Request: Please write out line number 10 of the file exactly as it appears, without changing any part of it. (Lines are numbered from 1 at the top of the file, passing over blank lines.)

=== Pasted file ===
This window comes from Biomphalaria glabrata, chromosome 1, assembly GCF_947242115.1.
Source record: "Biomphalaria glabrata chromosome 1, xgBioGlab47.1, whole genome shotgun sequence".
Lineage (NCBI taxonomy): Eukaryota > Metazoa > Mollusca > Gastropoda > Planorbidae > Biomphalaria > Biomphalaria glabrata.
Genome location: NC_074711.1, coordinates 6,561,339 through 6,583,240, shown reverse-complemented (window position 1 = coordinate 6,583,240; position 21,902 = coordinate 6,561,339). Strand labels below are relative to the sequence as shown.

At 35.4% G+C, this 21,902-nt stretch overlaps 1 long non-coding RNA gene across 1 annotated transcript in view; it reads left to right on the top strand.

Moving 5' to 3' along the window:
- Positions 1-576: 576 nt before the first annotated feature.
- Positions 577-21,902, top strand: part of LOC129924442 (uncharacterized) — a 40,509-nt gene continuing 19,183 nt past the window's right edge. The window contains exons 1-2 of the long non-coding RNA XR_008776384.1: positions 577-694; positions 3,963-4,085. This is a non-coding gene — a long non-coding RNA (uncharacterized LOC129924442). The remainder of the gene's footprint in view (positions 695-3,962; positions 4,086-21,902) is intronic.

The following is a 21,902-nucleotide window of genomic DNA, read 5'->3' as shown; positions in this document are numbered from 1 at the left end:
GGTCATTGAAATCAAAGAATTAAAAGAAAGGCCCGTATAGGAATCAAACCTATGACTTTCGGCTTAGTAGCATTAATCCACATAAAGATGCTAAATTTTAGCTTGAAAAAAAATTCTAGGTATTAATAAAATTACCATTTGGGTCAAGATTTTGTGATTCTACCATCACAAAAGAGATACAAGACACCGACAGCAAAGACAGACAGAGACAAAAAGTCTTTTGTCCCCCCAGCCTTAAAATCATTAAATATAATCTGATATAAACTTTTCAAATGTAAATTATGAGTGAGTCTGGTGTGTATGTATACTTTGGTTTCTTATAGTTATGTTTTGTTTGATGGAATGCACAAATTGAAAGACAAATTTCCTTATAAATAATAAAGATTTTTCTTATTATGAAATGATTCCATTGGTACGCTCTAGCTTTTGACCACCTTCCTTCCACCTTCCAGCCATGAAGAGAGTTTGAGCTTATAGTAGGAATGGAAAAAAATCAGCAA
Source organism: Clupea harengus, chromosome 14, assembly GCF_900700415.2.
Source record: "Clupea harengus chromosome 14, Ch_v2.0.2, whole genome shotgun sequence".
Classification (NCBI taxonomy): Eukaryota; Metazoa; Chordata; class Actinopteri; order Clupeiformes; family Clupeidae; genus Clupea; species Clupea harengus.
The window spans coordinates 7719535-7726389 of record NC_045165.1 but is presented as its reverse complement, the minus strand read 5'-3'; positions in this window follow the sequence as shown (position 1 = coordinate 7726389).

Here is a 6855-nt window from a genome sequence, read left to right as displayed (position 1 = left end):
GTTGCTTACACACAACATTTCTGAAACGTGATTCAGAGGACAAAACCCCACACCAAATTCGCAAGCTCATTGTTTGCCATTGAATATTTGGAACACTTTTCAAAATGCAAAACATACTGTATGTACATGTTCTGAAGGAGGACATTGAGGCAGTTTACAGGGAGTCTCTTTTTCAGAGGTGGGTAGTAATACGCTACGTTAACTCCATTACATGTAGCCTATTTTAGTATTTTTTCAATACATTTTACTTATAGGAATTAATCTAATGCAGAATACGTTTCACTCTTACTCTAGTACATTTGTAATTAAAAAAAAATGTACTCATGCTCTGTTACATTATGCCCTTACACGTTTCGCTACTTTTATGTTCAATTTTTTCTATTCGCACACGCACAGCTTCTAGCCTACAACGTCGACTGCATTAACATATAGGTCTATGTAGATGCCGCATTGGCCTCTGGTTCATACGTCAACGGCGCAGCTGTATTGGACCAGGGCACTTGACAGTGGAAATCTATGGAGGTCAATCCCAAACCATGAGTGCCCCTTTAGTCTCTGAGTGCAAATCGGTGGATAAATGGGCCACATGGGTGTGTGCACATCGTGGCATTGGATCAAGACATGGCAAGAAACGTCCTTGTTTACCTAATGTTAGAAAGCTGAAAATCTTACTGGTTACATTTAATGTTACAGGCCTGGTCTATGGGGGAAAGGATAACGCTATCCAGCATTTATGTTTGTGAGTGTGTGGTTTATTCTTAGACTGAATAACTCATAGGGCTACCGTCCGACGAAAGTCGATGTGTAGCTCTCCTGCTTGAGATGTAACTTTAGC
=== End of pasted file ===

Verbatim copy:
GGTCATTGAAATCAAAGAATTAAAAGAAAGGCCCGTATAGGAATCAAACCTATGACTTTCGGCTTAGTAGCATTAATCCACATAAAGATGCTAAATTTTAGCTTGAAAAAAAATTCTAGGTATTAATAAAATTACCATTTGGGTCAAGATTTTGTGATTCTACCATCACAAAAGAGATACAAGACACCGACAGCAAAGACAGACAGAGACAAAAAGTCTTTTGTCCCCCCAGCCTTAAAATCATTAAATATAATCTGATATAAACTTTTCAAATGTAAATTATGAGTGAGTCTGGTGTGTATGTATACTTTGGTTTCTTATAGTTATGTTTTGTTTGATGGAATGCACAAATTGAAAGACAAATTTCCTTATAAATAATAAAGATTTTTCTTATTATGAAATGATTCCATTGGTACGCTCTAGCTTTTGACCACCTTCCTTCCACCTTCCAGCCATGAAGAGAGTTTGAGCTTATAGTAGGAATGGAAAAAAATCAGCAA